A week after a vote was lost in the U.S. Senate to remove a federal Transportation Department "set aside" program requiring at least 10 percent of highway construction revenues go to minority-owned businesses, along comes the U.S. Supreme Court rejecting yet another legal appeal to restore such construction quotas at the state level.
Specifically, the High Court let stand a lower court ruling that, without proof of discrimination against minority construction firms, a Dade County, Fla., policy of discriminating in favor of minority firms was unlawful.
Obviously on the issue of affirmative action, majority senators and majority justices are not reading from the same page. The Senate's surprising endorsement of set asides puts 15 Republicans on the same side of the race preference issue as 43 Senate Democrats and the Clinton administration. (Sen. Ernest Hollings, D-S.C., voted "no" with 36 Republicans.)
But whenever the Supreme Court clashes with other branches of government on a constitutional issue, such as equal protection under the law, the High Court is going to win every time.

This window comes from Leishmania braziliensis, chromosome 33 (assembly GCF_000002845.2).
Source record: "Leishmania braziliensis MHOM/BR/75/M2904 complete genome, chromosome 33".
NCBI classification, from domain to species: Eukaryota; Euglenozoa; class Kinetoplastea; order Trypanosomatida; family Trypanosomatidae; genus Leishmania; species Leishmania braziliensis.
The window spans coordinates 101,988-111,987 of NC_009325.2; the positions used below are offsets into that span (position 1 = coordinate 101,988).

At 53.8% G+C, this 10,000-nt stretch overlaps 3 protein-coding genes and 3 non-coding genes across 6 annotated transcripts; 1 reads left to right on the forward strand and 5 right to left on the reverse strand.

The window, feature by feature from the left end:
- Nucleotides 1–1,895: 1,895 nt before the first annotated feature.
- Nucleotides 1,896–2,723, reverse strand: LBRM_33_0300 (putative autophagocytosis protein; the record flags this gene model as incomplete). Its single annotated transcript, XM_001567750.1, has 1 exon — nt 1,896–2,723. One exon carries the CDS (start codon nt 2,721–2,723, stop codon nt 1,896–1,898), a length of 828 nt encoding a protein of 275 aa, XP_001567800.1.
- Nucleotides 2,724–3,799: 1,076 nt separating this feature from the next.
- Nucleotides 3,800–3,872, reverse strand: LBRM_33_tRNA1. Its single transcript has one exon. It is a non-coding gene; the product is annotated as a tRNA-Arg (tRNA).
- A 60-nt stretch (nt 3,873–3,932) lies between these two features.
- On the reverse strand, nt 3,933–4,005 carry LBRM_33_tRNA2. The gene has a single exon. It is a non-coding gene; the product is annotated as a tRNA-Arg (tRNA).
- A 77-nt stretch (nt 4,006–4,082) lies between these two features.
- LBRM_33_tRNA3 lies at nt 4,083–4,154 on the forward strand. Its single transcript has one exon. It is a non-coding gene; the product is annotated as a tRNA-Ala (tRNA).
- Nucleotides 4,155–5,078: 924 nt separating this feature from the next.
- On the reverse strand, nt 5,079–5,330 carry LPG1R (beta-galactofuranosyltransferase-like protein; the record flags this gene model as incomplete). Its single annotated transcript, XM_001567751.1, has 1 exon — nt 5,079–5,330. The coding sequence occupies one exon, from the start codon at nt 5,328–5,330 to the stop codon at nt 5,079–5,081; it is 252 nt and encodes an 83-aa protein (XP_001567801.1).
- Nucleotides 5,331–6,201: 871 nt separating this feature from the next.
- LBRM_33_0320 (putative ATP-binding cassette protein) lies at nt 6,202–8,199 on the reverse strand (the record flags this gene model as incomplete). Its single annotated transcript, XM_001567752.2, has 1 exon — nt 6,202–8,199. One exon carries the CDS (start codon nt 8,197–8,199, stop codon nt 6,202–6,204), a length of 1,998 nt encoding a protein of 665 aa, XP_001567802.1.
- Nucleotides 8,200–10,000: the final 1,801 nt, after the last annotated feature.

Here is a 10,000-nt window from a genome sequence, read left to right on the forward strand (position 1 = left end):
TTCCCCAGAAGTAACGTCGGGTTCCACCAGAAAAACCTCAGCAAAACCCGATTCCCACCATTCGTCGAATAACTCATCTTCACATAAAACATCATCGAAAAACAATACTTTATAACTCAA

The Senate vote against equal protection serves only to encourage Clinton's Justice Department to go to the mat again on set-asides -- and lose.
In addition to everything else that's wrong about race preference programs, defending them time and again in court is a demonstratively losing proposition that takes a heavy toll on taxpayer wallets.
This is why the Augusta Commission must continue to resist moves to enact, under the guise of "affirmative action," Dade County-type minority-preference programs.
In fact, the city's Equal Employment Opportunity Office, run by the able Brenda Byrd-Pelaez, has been doing all the right things to increase minority participation in government contracting since she was hired last year -- creating a database for disadvantaged businesses, contacting minority businesses about bid openings and holding workshops to teach them how to become certified and competitive.
These are the kind of efforts that can, over time, remedy the negative impact of past discrimination. Trying to tear up the Constitution, as the Supreme Court has made clear in several rulings now, is the wrong way to go about it.
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